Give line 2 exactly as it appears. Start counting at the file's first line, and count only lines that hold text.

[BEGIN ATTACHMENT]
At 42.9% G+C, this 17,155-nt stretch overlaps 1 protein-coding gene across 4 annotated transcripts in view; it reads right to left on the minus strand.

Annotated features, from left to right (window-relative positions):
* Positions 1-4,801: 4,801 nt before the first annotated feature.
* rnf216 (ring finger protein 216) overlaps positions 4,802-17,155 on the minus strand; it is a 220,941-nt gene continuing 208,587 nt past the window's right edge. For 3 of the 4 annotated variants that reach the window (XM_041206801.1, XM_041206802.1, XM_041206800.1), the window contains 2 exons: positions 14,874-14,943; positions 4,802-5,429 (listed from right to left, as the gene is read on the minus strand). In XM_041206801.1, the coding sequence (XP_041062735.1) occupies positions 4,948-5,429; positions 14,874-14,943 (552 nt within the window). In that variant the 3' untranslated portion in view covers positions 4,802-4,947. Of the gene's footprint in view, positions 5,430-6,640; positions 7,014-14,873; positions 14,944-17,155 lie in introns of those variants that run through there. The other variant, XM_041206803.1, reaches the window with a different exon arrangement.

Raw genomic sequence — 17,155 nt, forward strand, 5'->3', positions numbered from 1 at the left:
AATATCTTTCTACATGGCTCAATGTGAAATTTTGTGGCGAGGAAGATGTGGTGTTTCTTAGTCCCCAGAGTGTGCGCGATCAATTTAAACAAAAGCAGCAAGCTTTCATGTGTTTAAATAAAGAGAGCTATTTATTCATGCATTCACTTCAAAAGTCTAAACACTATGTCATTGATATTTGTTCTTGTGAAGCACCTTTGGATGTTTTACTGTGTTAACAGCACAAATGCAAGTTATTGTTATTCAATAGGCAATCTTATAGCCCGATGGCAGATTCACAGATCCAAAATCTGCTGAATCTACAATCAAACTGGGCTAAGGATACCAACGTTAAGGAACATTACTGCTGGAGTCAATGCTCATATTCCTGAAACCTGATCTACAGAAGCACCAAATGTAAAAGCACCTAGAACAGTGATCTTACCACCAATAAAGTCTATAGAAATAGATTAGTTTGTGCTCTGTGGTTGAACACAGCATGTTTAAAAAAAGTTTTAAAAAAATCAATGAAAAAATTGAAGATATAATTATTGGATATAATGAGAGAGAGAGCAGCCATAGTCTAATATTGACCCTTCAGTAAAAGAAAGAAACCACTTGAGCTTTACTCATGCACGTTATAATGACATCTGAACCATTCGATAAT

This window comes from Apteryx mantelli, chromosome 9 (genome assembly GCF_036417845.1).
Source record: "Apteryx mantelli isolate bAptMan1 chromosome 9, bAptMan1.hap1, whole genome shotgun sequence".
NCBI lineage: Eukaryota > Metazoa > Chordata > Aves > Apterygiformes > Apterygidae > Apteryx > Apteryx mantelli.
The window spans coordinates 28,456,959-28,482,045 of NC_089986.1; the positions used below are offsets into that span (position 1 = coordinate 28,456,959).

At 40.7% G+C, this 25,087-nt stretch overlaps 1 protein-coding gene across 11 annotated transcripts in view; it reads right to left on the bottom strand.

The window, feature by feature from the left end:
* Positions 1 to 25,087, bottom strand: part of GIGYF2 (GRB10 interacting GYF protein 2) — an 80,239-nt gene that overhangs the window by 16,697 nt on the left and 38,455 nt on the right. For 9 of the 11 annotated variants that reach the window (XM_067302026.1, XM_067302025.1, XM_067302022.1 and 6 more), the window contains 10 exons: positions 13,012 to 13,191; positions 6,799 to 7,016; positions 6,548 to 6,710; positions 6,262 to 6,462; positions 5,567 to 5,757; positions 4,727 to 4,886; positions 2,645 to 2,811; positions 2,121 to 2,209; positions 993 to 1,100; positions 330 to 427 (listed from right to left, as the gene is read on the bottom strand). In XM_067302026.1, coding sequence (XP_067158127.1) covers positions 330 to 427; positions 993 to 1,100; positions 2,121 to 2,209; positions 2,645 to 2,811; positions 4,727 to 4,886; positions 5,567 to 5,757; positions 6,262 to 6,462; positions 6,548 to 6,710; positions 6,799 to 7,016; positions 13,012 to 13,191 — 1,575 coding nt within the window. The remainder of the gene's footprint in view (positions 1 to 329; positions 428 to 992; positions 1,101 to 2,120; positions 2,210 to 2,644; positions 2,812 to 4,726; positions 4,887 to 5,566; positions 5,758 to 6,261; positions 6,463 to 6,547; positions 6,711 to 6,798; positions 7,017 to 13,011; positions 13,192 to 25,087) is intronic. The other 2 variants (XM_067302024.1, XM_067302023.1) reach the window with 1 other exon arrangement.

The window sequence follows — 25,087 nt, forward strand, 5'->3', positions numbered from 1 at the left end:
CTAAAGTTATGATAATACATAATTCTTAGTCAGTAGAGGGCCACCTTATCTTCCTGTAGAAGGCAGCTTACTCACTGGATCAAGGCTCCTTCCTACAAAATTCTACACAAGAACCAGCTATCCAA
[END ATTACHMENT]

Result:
Annotated features, from left to right (window-relative positions):